Monday, October 08, 2012

Govt moves to clean up fowl stench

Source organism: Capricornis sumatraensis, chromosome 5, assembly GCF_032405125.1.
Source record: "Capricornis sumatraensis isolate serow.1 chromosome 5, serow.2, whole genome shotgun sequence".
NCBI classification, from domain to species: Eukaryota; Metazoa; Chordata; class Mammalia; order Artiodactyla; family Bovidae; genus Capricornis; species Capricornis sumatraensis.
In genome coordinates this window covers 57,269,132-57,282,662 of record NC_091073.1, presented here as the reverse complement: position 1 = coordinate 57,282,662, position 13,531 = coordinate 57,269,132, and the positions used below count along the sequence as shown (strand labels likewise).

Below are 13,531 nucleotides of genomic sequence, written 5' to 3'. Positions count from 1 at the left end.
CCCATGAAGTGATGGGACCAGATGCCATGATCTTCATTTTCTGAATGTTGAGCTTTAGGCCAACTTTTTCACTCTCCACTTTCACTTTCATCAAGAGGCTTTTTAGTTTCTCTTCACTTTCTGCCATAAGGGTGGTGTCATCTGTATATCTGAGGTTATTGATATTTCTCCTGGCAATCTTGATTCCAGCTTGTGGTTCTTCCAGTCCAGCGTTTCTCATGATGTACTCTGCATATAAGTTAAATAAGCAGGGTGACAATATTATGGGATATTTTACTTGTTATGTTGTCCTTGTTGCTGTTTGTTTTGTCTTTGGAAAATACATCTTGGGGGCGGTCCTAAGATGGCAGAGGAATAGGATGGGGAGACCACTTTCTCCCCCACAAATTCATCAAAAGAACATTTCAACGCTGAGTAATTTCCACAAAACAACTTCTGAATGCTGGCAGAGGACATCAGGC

In an effort to deal with the stench and environmental risks from the solid wastes of the poultry sector, Government will embark on a project to clean up and beautify the industry, says Food Production Minister Devant Maharaj. Maharaj, speaking at a meeting with members of the poultry sector at Marriott Hotel, Invaders Bay, said that the project will approach the Green Fund and other United Nations agencies for financial and technical support. The Food Production Ministry, he said, through the Agricultural Development Bank and in collaboration with the Ministry of the Environment and Water Resources, is conceptualising "Greening of the Poultry Sector". Maharaj said a comprehensive environmental scan of the sector will be completed to determine the number and location of poultry farms and pluck shops, the number of chickens raised at each farm annually, the total waste produced, an analysis of the poultry litter and where it is spread and a soil analysis of areas where poultry litter is spread. A clean development mechanism project will be developed, he said, that will treat with the solid waste emitted by the poultry sector. Additionally, trees will be planted and ventilation systems will be modernised to treat with potential air pollution. The poultry industry, said Maharaj, has seen phenomenal growth worldwide and in this country the poultry sector accounts for more than 50 per cent of agriculture's contribution to GDP. Maharaj said over the past decades with the sector's growth there is far more waste that can be managed by land disposal, resulting in environmental problems. "As you may know, poultry facilities are a source of odour and attract flies, rodents and other pests that create local nuisances and carry disease. Odour emissions from poultry farms adversely affect the life of people living in the vicinity. Odour associated with poultry operations comes from fresh and decomposing waste products such as manure, carcasses, feathers and bedding litter," he said. On-farm odour, he added, is mainly emitted from poultry buildings, manure and storage facilities. "Odour from animal feeding operations is not caused by a single compound, but is rather the result of a large number of contributing compounds, including ammonia, volatile organic compounds, and hydrogen sulphide," said Maharaj. "Although generally not causing any public health concern, odours can represent a strong local problem that is frequently reported by farms' neighbours as the most disturbing environmental impact," the minister added.

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